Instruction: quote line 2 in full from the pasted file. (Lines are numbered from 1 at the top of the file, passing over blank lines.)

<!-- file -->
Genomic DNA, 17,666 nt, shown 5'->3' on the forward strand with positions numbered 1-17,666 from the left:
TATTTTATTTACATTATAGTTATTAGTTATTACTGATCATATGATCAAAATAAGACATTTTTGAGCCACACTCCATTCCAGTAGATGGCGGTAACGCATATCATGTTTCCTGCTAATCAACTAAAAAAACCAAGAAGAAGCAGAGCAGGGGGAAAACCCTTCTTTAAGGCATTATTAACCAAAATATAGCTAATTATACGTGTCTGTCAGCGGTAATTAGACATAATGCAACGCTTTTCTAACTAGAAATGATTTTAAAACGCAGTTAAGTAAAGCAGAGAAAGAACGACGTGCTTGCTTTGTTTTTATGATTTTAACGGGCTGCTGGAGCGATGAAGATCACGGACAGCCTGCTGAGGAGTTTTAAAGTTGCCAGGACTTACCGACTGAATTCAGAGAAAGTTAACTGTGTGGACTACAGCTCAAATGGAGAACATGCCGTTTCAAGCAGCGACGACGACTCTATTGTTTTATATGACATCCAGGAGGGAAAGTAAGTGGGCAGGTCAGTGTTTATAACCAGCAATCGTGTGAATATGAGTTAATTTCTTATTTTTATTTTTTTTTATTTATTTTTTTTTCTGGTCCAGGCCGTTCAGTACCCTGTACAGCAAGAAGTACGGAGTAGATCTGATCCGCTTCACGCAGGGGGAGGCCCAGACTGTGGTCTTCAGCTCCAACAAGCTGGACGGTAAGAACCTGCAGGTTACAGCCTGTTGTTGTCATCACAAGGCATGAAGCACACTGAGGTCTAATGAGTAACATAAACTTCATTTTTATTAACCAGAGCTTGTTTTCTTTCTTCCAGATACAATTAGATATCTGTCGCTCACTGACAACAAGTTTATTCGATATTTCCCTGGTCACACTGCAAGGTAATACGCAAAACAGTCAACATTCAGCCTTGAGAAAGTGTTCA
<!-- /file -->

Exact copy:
TATTTTATTTACATTATAGTTATTAGTTATTACTGATCATATGATCAAAATAAGACATTTTTGAGCCACACTCCATTCCAGTAGATGGCGGTAACGCATATCATGTTTCCTGCTAATCAACTAAAAAAACCAAGAAGAAGCAGAGCAGGGGGAAAACCCTTCTTTAAGGCATTATTAACCAAAATATAGCTAATTATACGTGTCTGTCAGCGGTAATTAGACATAATGCAACGCTTTTCTAACTAGAAATGATTTTAAAACGCAGTTAAGTAAAGCAGAGAAAGAACGACGTGCTTGCTTTGTTTTTATGATTTTAACGGGCTGCTGGAGCGATGAAGATCACGGACAGCCTGCTGAGGAGTTTTAAAGTTGCCAGGACTTACCGACTGAATTCAGAGAAAGTTAACTGTGTGGACTACAGCTCAAATGGAGAACATGCCGTTTCAAGCAGCGACGACGACTCTATTGTTTTATATGACATCCAGGAGGGAAAGTAAGTGGGCAGGTCAGTGTTTATAACCAGCAATCGTGTGAATATGAGTTAATTTCTTATTTTTATTTTTTTTTATTTATTTTTTTTTCTGGTCCAGGCCGTTCAGTACCCTGTACAGCAAGAAGTACGGAGTAGATCTGATCCGCTTCACGCAGGGGGAGGCCCAGACTGTGGTCTTCAGCTCCAACAAGCTGGACGGTAAGAACCTGCAGGTTACAGCCTGTTGTTGTCATCACAAGGCATGAAGCACACTGAGGTCTAATGAGTAACATAAACTTCATTTTTATTAACCAGAGCTTGTTTTCTTTCTTCCAGATACAATTAGATATCTGTCGCTCACTGACAACAAGTTTATTCGATATTTCCCTGGTCACACTGCAAGGTAATACGCAAAACAGTCAACATTCAGCCTTGAGAAAGTGTTCA